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African sex slaves forced to work in Irish brothels

Human trafficking is a growing problem in Ireland.

In a scene from the film "Trafficked," Ruth Negga plays Taiwo, an African woman trafficked to Ireland. (Courtesy of New Decade TV & Film Ltd)

DUBLIN, Ireland — A founder of the Irish Republic, Eamon de Valera, famously idealized Ireland 70 years ago as an innocent land of saints and scholars, whose villages were joyous with the laughter of happy maidens. If he came back today he would be shocked to find that a village in Ireland is just as likely to contain a brothel, populated by sex slaves from Africa.

Despite its isolation off the western edge of Europe, Ireland is now a destination for the trafficking of young women from Africa and eastern Europe to work as prostitutes.

Any illusions about the extent of the trafficking to Ireland were shattered by the exposure in a recent court case of the biggest vice ring in the country’s history. It involved a network of 48 brothels operating mostly outside the capital and making huge profits for the owners. The ring was discovered when police raided one establishment and found two young Nigerian women prepared to cooperate. Usually victims of trafficking are too frightened to seek help.

A new movie just released in Dublin called "Trafficked" also exposes the lives of these young women. It tells the story of Taiwo, an young African woman played by Ruth Negga, who escapes her kidnappers after being smuggled into Dublin Port. Without a passport or any English she ends up being exploited and corrupted in a brutal underworld of sex and drugs.

The film’s director, Ciaran O’Connor, told me that as a documentary filmmaker he has told the true story of the burgeoning sex industry in Ireland, but “I couldn't extract the back stories of the women or of the people who ran it.” He turned to drama to flesh out one fictional girl’s journey so as to offer an insight “into what some women consent to as they struggle to survive in this savage and unrelenting world.” Unfortunately, O'Connor added, most people in Ireland do not want to engage with or simply recognize trafficking as part of modern Irish society.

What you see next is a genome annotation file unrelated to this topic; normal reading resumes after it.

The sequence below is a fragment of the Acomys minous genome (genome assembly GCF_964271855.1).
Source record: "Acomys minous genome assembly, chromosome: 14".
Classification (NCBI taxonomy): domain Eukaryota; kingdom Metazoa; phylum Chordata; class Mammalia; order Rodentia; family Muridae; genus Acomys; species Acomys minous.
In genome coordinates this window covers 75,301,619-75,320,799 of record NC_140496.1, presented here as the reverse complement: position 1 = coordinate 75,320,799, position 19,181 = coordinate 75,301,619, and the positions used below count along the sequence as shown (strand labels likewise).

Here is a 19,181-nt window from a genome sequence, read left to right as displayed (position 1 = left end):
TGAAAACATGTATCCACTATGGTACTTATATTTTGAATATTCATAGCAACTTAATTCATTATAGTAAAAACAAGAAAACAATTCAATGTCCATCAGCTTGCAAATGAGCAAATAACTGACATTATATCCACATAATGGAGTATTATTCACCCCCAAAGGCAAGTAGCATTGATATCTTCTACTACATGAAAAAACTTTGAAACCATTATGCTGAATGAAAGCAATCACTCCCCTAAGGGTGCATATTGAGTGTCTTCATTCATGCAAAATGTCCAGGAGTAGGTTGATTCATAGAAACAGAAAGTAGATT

But the business of buying and selling women is flourishing in this country, according to Sara Benson, CEO of Ruhama, a Dublin-based organization that works with sexually-exploited women. She told the audience at the movie premier that Ruhama, Hebrew for "renewed life," has come across eight women in the last month who have been trafficked into Ireland. Some 100 of the 431 women helped by Ruhama during 2007 and 2008 were victims of traffickers and most were from Nigeria.

“What you will see in the film is happening right now in our cities, towns and small villages in our own country,” she said. “Nothing will change as long as long as there are people willing to trample on the victims’ human rights.”